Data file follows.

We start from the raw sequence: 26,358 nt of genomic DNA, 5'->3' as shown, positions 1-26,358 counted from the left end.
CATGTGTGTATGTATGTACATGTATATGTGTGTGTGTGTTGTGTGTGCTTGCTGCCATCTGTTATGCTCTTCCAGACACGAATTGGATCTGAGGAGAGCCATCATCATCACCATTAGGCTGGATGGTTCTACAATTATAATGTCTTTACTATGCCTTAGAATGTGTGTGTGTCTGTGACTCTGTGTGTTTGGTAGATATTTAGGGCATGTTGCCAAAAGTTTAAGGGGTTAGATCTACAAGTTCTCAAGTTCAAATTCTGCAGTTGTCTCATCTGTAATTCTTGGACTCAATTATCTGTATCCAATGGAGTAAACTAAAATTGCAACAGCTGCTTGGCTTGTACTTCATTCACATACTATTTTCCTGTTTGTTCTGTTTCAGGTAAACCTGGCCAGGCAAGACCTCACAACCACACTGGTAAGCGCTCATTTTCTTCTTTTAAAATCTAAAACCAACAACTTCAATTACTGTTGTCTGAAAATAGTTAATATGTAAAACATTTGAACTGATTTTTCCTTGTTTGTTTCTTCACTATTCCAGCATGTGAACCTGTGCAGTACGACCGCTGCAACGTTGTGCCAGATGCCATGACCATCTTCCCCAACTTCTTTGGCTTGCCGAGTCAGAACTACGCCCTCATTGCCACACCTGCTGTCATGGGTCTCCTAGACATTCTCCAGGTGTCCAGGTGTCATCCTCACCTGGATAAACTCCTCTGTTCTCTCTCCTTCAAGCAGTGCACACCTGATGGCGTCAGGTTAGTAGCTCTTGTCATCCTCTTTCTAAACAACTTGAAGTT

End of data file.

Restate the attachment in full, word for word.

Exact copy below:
We start from the raw sequence: 26,358 nt of genomic DNA, 5'->3' as shown, positions 1-26,358 counted from the left end.
CATGTGTGTATGTATGTACATGTATATGTGTGTGTGTGTTGTGTGTGCTTGCTGCCATCTGTTATGCTCTTCCAGACACGAATTGGATCTGAGGAGAGCCATCATCATCACCATTAGGCTGGATGGTTCTACAATTATAATGTCTTTACTATGCCTTAGAATGTGTGTGTGTCTGTGACTCTGTGTGTTTGGTAGATATTTAGGGCATGTTGCCAAAAGTTTAAGGGGTTAGATCTACAAGTTCTCAAGTTCAAATTCTGCAGTTGTCTCATCTGTAATTCTTGGACTCAATTATCTGTATCCAATGGAGTAAACTAAAATTGCAACAGCTGCTTGGCTTGTACTTCATTCACATACTATTTTCCTGTTTGTTCTGTTTCAGGTAAACCTGGCCAGGCAAGACCTCACAACCACACTGGTAAGCGCTCATTTTCTTCTTTTAAAATCTAAAACCAACAACTTCAATTACTGTTGTCTGAAAATAGTTAATATGTAAAACATTTGAACTGATTTTTCCTTGTTTGTTTCTTCACTATTCCAGCATGTGAACCTGTGCAGTACGACCGCTGCAACGTTGTGCCAGATGCCATGACCATCTTCCCCAACTTCTTTGGCTTGCCGAGTCAGAACTACGCCCTCATTGCCACACCTGCTGTCATGGGTCTCCTAGACATTCTCCAGGTGTCCAGGTGTCATCCTCACCTGGATAAACTCCTCTGTTCTCTCTCCTTCAAGCAGTGCACACCTGATGGCGTCAGGTTAGTAGCTCTTGTCATCCTCTTTCTAAACAACTTGAAGTT